The secret is out …
I like big banks and I cannot lie!
Financials have had a booming start to the year, fuelled higher by the hawkish Fed and higher bond yields.
And the pits are certainly not letting it go unnoticed …
These three tickers in particular caught my eye this week.
Financial Select Sector SPDR Fund (Ticker: XLF):
Before we dig into individual names, let’s take a look at XLF, which tracks the financial sector as a whole.
As you might expect, XLF has had a strong start to the year. While the shares closed at $39.05 on December 31, 2021, just one week later, XLF closed out the first trading week of the year at $41.17, an all-time high.
That’s a solid week-over-week gain of 5.5%, on a week that saw most of the broader market finish in the red.
The shares are now well above their 50-day moving average, which previously served as resistance several times during the month of December.
With no nearby overhead resistance, XLF seems to have plenty of room to run higher in the months ahead.
But what do the pits think?
Well, XLF options are cheap right now, with XLF’s implied volatility (IV) in the bottom 10% of its range.
However, XLF’s 30-day historical volatility (HV) is sitting just off its annual high, suggesting XLF has been moving more than usual.
While historical volatility and implied volatility are at nearly opposite ends of their own annual ranges, in reality, HV (lavender) only sits a bit over IV (red), in terms of points.
Of course, that didn’t stop XLF pits from getting hammered on Friday, with trading volume at more than 148% of its average daily amount. This heavy trading volume fell mostly on the call side, with 3.5 calls brought to open for every put.
This is actually rather unusual to see in XLF’s pits, which lately has seen put open interest outnumber calls at a ratio of 1.8-to-1.
In particular, traders are targeting the June 30-strike put, with 114,125 contracts open, followed by the January 37-strike put, with 102,454 contracts open. The most populated call contract is only the sixth highest open interest, with 76,509 contracts of the February 42-strike call currently outstanding.
Of course, with call open interest in only the ninth percentile of its annual range, that isn’t necessarily surprising.
Are the bulls finally going to come back to XLF’s pits?
If Friday’s heavy call flow was anything to judge by, XLF might be getting ready to welcome them back home …
Wells Fargo & Co. (Ticker: WFC):
Like XLF, WFC hit the ground running to launch its 2022. WFC closed out the final trading session of 2021 at $47.98, and climbed more than 14% to close out the first week of trading in the new year at $54.77, a four-year high.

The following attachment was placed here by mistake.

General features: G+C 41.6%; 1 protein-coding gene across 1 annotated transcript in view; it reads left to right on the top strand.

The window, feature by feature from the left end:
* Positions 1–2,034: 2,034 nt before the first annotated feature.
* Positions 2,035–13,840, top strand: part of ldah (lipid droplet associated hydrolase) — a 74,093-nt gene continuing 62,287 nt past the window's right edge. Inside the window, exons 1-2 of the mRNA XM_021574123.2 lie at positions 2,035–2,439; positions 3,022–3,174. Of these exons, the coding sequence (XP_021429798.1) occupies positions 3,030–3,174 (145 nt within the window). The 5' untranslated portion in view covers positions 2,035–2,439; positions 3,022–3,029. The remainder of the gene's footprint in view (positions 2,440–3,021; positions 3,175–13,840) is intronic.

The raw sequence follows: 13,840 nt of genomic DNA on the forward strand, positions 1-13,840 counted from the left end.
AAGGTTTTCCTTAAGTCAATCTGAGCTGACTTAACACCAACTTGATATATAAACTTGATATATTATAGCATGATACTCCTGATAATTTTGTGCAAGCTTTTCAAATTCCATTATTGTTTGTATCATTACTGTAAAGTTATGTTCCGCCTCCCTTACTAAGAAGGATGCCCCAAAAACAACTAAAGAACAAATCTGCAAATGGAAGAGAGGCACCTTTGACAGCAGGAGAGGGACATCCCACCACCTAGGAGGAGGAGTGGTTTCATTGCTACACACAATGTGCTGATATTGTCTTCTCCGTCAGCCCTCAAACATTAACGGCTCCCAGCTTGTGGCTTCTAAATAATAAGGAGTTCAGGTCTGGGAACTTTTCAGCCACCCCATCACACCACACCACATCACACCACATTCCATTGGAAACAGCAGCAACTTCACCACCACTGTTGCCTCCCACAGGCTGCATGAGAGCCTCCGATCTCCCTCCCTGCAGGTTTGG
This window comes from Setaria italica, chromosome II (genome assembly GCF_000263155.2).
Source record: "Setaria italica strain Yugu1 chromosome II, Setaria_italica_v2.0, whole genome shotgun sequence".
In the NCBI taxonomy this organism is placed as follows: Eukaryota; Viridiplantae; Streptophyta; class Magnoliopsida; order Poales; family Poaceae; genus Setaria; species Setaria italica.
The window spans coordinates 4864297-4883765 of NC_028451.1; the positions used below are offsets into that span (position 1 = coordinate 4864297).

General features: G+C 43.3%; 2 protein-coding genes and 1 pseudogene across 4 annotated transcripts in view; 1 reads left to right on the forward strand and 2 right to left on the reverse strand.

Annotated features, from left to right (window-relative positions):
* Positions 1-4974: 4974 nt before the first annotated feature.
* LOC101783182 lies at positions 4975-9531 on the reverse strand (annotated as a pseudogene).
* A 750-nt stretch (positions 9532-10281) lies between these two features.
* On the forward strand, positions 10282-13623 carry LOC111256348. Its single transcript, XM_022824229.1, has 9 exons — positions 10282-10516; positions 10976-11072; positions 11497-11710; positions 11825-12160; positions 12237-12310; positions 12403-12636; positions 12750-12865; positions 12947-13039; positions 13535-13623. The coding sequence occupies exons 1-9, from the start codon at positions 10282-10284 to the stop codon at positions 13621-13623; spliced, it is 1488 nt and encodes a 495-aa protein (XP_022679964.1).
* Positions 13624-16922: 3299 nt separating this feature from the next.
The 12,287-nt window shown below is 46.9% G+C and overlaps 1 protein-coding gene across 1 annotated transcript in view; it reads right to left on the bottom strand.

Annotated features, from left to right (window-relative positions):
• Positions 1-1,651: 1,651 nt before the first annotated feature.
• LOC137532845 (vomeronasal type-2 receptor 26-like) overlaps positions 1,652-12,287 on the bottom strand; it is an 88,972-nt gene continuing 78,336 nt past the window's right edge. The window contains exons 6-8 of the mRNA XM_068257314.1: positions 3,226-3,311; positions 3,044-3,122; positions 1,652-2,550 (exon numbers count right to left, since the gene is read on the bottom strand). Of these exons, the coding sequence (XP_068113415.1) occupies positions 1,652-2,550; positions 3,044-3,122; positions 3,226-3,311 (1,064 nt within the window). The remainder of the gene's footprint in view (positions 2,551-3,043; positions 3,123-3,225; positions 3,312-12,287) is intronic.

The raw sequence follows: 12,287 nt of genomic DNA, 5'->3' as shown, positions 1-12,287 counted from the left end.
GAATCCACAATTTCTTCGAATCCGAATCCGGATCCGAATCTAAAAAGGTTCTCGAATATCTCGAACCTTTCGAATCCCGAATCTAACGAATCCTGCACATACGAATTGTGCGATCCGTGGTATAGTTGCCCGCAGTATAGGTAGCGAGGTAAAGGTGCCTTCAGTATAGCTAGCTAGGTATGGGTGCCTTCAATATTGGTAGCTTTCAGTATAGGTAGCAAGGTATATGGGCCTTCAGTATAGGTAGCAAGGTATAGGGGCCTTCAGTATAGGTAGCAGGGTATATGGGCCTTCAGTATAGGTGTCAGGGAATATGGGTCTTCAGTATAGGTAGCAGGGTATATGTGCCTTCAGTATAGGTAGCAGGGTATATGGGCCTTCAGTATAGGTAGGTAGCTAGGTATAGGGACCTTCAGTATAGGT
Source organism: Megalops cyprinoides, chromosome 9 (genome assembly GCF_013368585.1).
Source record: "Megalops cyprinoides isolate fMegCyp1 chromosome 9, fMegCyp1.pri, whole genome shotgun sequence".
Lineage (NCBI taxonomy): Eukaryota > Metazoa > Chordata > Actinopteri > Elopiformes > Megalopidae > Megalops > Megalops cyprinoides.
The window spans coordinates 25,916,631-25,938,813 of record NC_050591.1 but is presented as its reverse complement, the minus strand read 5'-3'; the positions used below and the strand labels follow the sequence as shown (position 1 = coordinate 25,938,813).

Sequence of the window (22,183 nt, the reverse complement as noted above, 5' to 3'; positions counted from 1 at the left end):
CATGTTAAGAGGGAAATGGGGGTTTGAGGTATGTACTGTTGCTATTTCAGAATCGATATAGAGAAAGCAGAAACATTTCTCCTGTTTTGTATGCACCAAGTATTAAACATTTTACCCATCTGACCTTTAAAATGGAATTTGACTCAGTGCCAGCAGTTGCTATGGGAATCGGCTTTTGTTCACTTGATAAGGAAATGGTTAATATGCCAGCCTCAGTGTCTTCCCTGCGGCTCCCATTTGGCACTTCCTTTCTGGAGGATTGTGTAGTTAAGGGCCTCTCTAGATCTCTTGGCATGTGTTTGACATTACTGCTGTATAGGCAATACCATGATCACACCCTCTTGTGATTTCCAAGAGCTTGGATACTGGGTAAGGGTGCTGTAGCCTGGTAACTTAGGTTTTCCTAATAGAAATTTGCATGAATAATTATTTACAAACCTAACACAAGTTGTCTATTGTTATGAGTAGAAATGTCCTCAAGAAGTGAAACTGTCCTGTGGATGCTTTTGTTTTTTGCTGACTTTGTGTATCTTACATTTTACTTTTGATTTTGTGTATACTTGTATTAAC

In addition to general bullish tailwinds pumping up the financial sector, WFC also enjoyed an upgrade from an analyst at Barclays to “outperform” from “equal weight.” At the same time, the analyst increased WFC’s price target to $62, representing healthy potential upside even after this week’s strong performance.
I also noticed some bullish Big Money attention targeting the banking stock, which I noted to my Big Money Flow members.
During the first half of the week, one deep-pockets trader opened 11,000 contracts of the February 55/60-strike call spread, and I’m thinking they’re pretty happy with the way things have played out so far …
While their initial spreads were opened for a total cost of $0.95, that same spread at the close on Friday would have cost $1.56.
And broader bullish attention was also evident during Friday’s trading session, which saw 271% of WFC’s typical daily call volume cross the tape, outnumbering puts more than 3-to-1.
WFC’s open interest is also higher than usual, though calls hold a smaller-than-normal lead over put open interest at 1.1-to-1 (compared to the typical 1.7-to-1).
These traders may be taking advantage of WFC’s low 30-day IV (red), which sits in only the 30th percentile of its annual range. Meanwhile, the 30-day HV (lavender) sits in the 80th percentile, and as you can tell by the chart below, WFC traders have been getting more movement than they’ve been paying for.
Bank of America (Ticker: BAC):
Sticking with the theme, BAC came out of the gates racing this week, tacking on more than 10% from its December 31 close through the end of this week. The shares finished on Friday at $49.18, which happens to be a new all-time high for the stock.
The bank stock also received several accolades, including being named as one of Wells Fargo Equity Research’s top picks for 2022, though mixed analyst attention may have cut down some of the crowd enthusiasm.
Like WFC, BAC options traders have been getting a relative bang for their buck, with 30-day historic volatility (lavender) outpacing 30-day implied volatility (IV).
And it looks like traders are happy to take advantage of BAC options being “on sale.”
Friday saw BAC’s pits do more than 287% of their average daily volume, and calls outpaced puts 4.3-to-1.
That’s huge in a name that typically sees put and call open interest sitting about equal!
All three of BAC’s top open interest positions are calls, including the January 2023 50-strike call with 149,327 contracts outstanding, followed by the January 2022 45-strike and January 2022 50-strike calls with 111,742 and 103,745 contracts open, respectively.
BAC bulls are likely cheering this week’s price movement, and will be looking to see if the sector momentum can keep up through second week of trading this year.
Your Only Option,